Now that some of our spring planted crops have finished, rather than leaving fields fallow or replanting
fields that may have had some issues with plant diseases or insect pests, consider replanting with a
summer cover crop. It is not too late to take advantage of summer cover crop benefits. What do summer
cover crops do for soil health or future crop improvements? See below:
- Increase Soil Organic Matter – One of the best attributes of having organic matter in the soil is
improvement in soil structure. Adding organic matter improves tilth, water infiltration, water holding capacity, nutrient holding capacity and reduction of soil crusting. Also, as important is the increase in beneficial soil microbes and earthworms. Beneficial microbes can compete with pathogens and help release nutrients. Earthworms can cycle nutrients and improve pore spaces in the soil.
- Reduce Soil Erosion – Just like with winter cover crops, summer cover crops can also reduce wind and water erosion in fields, especially those with slopes. During summer rainfall events, that can be significant if resulting from tropical storms, runoff may not just include soil loss, but also fertilizer and chemical movement. Therefore, keeping cover on a field during non-production times in any season is an excellent practice.
- Nitrogen Cycling in the Soil – Nitrogen is often the most limiting nutrient for crop production, since it is so readily lost through nitrification and leaching. Storing nitrogen through plant cycling is an excellent way to improve fertility management. Whether it is a grass or non-leguminous cover crops N is still kept in the mix by the cover crop taking up residual N that would otherwise be lost. The cover crop plant takes up the nitrogen and after the crop is incorporated it decomposes, thus releasing the N for subsequent crops to use. If legume cover crops are planted, they have the ability to “fix” nitrogen from the atmosphere and through the same decomposition process will provide N for subsequent crops. Be sure to inoculate legume seed just prior to planting with Rhizobium bacteria in order to gain the maximum N fixation benefits.
- Reduce Weeds – When fields are left fallow after crops are harvested, weed growth can occur. If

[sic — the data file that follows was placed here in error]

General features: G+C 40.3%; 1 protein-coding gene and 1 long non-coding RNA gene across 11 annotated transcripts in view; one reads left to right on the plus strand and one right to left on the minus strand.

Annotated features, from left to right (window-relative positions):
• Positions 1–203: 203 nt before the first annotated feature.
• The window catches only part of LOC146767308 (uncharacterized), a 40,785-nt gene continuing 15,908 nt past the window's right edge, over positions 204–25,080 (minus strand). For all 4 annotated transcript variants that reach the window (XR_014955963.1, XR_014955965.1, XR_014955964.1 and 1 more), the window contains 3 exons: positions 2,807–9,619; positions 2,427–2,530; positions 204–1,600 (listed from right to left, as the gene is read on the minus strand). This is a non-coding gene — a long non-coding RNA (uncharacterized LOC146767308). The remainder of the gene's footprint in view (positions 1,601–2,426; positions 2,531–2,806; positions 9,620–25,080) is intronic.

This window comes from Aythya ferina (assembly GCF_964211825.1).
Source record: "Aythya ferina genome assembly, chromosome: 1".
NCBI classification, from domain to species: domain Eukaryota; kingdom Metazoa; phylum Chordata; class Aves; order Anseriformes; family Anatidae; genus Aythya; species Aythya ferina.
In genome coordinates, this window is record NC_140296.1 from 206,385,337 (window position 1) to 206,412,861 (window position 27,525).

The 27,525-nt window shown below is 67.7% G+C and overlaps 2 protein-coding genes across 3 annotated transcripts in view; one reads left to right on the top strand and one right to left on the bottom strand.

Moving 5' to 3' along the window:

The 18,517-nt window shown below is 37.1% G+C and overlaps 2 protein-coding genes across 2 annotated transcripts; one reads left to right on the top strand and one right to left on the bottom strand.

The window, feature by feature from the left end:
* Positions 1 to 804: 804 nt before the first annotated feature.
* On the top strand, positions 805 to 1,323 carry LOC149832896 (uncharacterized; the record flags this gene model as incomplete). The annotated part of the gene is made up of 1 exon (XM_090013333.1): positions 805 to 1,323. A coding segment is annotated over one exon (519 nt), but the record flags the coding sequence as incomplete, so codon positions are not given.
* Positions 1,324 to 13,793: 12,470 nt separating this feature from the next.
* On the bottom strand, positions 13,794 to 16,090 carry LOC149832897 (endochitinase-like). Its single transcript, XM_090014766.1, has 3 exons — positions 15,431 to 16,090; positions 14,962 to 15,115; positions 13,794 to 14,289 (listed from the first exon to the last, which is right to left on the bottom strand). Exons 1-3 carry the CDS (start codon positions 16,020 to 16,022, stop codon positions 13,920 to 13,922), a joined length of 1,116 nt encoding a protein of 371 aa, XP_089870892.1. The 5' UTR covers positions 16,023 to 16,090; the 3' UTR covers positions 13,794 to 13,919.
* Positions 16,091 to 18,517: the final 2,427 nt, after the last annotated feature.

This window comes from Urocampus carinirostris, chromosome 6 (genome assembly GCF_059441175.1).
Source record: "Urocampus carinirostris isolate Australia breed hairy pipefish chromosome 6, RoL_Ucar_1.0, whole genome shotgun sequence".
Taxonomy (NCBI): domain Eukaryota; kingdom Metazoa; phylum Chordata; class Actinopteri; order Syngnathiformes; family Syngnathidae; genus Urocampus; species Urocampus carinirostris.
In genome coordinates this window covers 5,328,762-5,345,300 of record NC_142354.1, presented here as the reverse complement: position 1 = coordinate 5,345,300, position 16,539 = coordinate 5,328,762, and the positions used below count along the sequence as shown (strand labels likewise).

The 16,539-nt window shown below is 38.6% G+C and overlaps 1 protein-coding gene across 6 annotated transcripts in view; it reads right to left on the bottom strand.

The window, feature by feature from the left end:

left to produce seeds, these weeds will multiply in subsequent crops. Therefore, managing the field by planting cover crops between cash crops is a great weed management option. As the cover crop grows, it will suppress the germination and growth of weeds through competition and shading. Some cover crop species can also suppress weeds biochemically, either while they are growing or while they are decomposing, which may prevent the germination or growth of other plants (allelopathy). Research has shown some cover crops like wheat, barley, oats, rye, sorghum, and sudangrass may suppress weeds. In some cases, it has also been reported that residues and leachates from crimson clover, hairy vetch, and other legumes have shown weed suppression.
- Impacts on Plant Diseases – Cover crop residues could possibly be beneficial when it comes to plant pathogens or can in some cases increase plant disease organisms. Some cover crop species are in the same plant families as cash crops and may be susceptible to the same disease organisms. Therefore, carrying the pathogen to the next crop. This is why paying attention to crop rotations is so important. In other cases, the cover crop residue can improve soil health in order to produce a better environment for beneficial microbes. By improving soil health, water infiltration, air pore space and other positive attributes, some soil pathogens may not survive as well, as in the case of water molds and water fungi. Some cover crops, like sorghum-sudangrass and sunnhemp, have been reported to reduce nematodes in soils. There are multiple positive factors from cover crops that can combat plant diseases.
- Impacts on Insects – Like with plant diseases, cover crops can be susceptible to the same insect pests as cash crops. However, they may also attract beneficial insects into an area. Insect pests should be monitored in cover crops, just like in cash crops in order to not let populations get out of control and then move into nearby fi elds after the cover crop is killed.